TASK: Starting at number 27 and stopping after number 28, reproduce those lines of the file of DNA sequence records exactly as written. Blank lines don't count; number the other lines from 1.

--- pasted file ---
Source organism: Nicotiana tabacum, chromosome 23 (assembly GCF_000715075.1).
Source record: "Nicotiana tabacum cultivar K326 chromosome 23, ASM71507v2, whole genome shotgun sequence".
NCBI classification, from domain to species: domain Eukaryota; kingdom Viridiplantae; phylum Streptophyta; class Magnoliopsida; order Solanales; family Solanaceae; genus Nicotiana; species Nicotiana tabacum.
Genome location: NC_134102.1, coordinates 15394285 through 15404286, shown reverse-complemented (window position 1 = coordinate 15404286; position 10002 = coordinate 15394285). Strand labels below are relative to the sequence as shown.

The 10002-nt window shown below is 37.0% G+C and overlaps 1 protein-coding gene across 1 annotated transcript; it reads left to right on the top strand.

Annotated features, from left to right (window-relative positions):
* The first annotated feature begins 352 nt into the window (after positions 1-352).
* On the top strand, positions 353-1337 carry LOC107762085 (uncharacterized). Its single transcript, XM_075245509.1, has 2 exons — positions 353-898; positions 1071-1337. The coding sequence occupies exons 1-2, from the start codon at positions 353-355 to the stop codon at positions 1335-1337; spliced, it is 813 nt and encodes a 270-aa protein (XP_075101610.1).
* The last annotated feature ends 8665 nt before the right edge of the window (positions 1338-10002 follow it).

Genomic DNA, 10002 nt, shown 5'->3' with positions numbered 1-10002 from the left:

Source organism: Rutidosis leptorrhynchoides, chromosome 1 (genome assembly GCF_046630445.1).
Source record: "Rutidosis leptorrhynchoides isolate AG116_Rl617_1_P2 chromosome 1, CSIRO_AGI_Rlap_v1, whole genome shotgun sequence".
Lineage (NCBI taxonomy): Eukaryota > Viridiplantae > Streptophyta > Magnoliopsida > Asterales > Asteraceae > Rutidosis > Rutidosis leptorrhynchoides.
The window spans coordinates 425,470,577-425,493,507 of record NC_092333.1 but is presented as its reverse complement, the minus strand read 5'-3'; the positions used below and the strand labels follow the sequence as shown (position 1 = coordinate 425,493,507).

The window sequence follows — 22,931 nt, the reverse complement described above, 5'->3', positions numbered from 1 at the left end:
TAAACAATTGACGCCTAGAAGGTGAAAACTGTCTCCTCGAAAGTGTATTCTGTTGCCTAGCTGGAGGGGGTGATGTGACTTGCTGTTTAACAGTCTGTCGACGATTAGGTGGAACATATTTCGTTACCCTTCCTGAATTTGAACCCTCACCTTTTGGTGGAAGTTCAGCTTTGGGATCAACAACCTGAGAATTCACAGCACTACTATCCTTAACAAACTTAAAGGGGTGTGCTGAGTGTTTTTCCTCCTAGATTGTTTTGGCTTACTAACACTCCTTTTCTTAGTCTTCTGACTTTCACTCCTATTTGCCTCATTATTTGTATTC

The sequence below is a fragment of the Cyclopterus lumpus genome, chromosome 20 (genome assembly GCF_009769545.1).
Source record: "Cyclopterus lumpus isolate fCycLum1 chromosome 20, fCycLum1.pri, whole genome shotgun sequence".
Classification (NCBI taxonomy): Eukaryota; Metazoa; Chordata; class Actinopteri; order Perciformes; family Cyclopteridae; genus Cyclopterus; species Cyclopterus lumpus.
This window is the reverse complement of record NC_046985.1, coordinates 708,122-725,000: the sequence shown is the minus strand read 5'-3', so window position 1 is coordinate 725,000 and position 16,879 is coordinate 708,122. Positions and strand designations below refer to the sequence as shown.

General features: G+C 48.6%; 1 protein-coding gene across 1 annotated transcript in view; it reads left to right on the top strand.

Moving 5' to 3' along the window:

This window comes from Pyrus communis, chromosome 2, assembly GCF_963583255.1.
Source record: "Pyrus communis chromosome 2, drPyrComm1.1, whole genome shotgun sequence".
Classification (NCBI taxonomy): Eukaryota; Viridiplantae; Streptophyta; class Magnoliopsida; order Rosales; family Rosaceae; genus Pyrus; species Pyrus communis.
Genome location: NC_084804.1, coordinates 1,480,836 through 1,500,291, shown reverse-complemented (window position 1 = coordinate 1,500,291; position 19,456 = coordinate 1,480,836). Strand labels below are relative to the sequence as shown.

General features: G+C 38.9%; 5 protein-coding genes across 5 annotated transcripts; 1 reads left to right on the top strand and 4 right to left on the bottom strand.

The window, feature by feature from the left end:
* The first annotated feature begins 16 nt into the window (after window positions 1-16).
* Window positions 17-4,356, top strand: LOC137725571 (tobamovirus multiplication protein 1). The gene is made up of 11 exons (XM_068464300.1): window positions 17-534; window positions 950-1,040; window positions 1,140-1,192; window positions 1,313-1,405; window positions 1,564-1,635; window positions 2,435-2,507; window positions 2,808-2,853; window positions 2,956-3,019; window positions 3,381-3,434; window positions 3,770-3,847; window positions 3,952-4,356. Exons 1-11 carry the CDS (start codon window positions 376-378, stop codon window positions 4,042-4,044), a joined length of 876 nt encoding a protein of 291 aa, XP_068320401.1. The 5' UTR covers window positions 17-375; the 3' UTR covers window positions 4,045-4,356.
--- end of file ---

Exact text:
General features: G+C 38.9%; 5 protein-coding genes across 5 annotated transcripts; 1 reads left to right on the top strand and 4 right to left on the bottom strand.

The window, feature by feature from the left end: